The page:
Monday, 4 February 2013

New Toy!

Hmmm, a new toy arrived at my desk this afternoon...

A shiny new AEE Magicam SD-21, a Chinese actioncam that is a direct knockoff of the ubiquitous GoPro.  Reviews for these things have been very good but they've been hard to get hold of in Australia to date.  I got mine from Kogan, who at the time of writing have them on sale for AUD $149.00, they're basically a steal at that price.

I decided on the SD-21 after much searching and reading of reviews, much umm'ing and ahh'ing and general indecision.  Many visits to pages like Techmoan and other reviewers of cheap electronics, and many many Youtube videos.  I decided early on that while I'd love to get a GoPro Hero3 Black Edition, I just can't justify spending the approximate $475.00 that they retail for here in Oz.  I just couldn't see the bang-for-the-buck.  Actioncam purists may shudder, but from what I've already seen, this little cam is pretty much identical in performance to the last generation GoPro2 and the lesser specced GoPro3 White.  In some ways, it exceeds them.

So, what does $149.00 net you in the Chinese knockoff actioncam game.  Quite a lot, it turns out.  Read on for the details.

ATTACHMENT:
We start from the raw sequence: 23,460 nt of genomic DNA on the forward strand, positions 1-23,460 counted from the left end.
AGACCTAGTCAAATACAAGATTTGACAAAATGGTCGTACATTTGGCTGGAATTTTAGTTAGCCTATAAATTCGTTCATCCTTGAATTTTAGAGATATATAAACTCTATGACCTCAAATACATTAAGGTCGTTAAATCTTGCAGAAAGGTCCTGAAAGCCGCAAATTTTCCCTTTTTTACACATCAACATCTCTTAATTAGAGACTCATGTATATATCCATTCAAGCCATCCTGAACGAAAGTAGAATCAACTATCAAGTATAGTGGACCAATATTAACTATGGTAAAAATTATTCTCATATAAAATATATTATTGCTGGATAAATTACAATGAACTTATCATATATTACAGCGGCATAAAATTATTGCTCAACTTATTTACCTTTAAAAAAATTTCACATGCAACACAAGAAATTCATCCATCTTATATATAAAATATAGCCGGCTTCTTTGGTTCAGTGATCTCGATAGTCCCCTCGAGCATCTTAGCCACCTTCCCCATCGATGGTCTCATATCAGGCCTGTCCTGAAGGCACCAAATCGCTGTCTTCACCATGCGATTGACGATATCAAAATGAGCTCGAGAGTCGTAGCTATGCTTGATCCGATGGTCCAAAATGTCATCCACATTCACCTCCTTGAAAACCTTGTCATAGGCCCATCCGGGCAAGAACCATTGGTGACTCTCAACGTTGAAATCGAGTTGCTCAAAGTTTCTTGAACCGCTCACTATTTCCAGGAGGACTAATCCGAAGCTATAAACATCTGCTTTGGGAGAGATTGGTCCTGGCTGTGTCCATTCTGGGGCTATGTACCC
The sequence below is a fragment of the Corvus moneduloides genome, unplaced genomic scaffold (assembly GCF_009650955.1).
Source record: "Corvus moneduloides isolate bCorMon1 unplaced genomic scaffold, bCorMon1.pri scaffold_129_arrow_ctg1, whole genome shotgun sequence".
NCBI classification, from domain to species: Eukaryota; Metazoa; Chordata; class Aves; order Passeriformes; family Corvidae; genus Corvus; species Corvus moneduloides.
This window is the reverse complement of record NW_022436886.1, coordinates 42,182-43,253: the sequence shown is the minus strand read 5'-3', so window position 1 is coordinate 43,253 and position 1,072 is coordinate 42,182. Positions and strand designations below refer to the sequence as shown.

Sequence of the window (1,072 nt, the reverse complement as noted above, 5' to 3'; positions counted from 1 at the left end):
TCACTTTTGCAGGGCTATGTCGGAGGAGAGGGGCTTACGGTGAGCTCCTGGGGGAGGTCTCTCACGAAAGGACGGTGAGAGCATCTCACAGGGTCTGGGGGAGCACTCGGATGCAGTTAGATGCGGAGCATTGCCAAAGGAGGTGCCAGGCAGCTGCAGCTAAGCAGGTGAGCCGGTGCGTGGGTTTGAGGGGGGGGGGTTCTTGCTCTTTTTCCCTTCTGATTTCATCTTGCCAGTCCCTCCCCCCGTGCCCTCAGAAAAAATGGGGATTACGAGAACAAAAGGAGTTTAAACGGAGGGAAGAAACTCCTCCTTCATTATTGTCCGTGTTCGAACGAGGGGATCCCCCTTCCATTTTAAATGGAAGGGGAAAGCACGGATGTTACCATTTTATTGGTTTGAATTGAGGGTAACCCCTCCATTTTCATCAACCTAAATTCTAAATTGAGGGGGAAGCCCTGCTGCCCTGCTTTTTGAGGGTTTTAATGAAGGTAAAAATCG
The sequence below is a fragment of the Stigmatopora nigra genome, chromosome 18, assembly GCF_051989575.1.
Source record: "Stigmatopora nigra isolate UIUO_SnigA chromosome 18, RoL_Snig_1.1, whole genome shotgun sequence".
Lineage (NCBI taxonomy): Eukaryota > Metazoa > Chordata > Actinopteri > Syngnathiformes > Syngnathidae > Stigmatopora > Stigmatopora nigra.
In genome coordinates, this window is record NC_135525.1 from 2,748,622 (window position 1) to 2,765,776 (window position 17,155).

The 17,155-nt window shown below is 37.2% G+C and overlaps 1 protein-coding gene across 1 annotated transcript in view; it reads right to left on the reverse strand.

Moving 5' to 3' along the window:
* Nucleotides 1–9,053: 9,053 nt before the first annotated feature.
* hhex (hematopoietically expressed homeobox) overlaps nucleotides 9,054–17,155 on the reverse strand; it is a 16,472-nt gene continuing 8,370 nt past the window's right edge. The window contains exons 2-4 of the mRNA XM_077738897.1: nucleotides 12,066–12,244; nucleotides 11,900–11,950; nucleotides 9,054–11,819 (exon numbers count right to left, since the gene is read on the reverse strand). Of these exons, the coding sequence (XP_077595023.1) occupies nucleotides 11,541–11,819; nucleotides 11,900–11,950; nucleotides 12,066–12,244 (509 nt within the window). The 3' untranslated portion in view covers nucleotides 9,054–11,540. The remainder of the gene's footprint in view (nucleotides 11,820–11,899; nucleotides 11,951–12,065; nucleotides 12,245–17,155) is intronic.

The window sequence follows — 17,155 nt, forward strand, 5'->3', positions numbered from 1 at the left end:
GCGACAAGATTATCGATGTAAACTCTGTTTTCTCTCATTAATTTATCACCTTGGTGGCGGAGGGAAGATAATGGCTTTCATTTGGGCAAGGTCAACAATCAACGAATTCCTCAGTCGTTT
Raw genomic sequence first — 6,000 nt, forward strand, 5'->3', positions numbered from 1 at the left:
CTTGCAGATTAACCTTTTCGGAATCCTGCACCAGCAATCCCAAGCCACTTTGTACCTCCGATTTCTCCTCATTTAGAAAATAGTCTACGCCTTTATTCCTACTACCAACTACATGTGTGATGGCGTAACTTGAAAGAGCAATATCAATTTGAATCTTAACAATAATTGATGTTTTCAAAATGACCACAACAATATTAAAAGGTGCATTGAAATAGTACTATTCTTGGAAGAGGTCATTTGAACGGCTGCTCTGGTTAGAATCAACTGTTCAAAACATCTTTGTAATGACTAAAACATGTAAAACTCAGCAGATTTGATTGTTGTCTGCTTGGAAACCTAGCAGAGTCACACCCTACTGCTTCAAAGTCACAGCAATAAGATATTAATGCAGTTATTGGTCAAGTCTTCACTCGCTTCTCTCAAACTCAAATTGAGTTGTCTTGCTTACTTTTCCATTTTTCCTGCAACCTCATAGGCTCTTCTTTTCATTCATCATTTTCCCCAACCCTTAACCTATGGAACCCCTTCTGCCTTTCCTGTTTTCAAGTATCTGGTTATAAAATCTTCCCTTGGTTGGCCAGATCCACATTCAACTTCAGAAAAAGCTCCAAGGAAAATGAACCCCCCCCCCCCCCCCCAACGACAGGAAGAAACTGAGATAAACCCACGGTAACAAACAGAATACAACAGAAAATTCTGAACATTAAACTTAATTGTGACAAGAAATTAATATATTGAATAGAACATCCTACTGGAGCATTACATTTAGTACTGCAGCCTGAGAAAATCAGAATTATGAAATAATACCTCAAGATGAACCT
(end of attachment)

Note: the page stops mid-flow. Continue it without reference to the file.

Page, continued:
Firstly, the camera came very nicely packaged.  Neat and tidy, without the stupid wasteful plastic cube display case that GoPro's come bundled in.  Here we have the contents of the main plastic bubble at the top of the package.  Clockwise from top left we have the camera itself, the LCD display backpack, the extended battery backpack, and the internal battery.  It's worth noting that the LCD module is a $99 addon for most GoPro's.  The main battery provides 1000mAh and the battery extender adds another 1100mAh, for an estimated 4 or 5 hours recording time with both installed.  A couple of neat features here - the batteries are both recharged via mini-usb and do not need to be removed from the camera to charge.  The camera has a mini-usb port on the side, and the battery backpack also has a mini-usb port on top... an odd place for it but not to worry.  Also, the camera can be plugged in to an external power supply and charged while operating - a feat not all actioncams can manage (Liquid Image Ego, I'm looking at you...)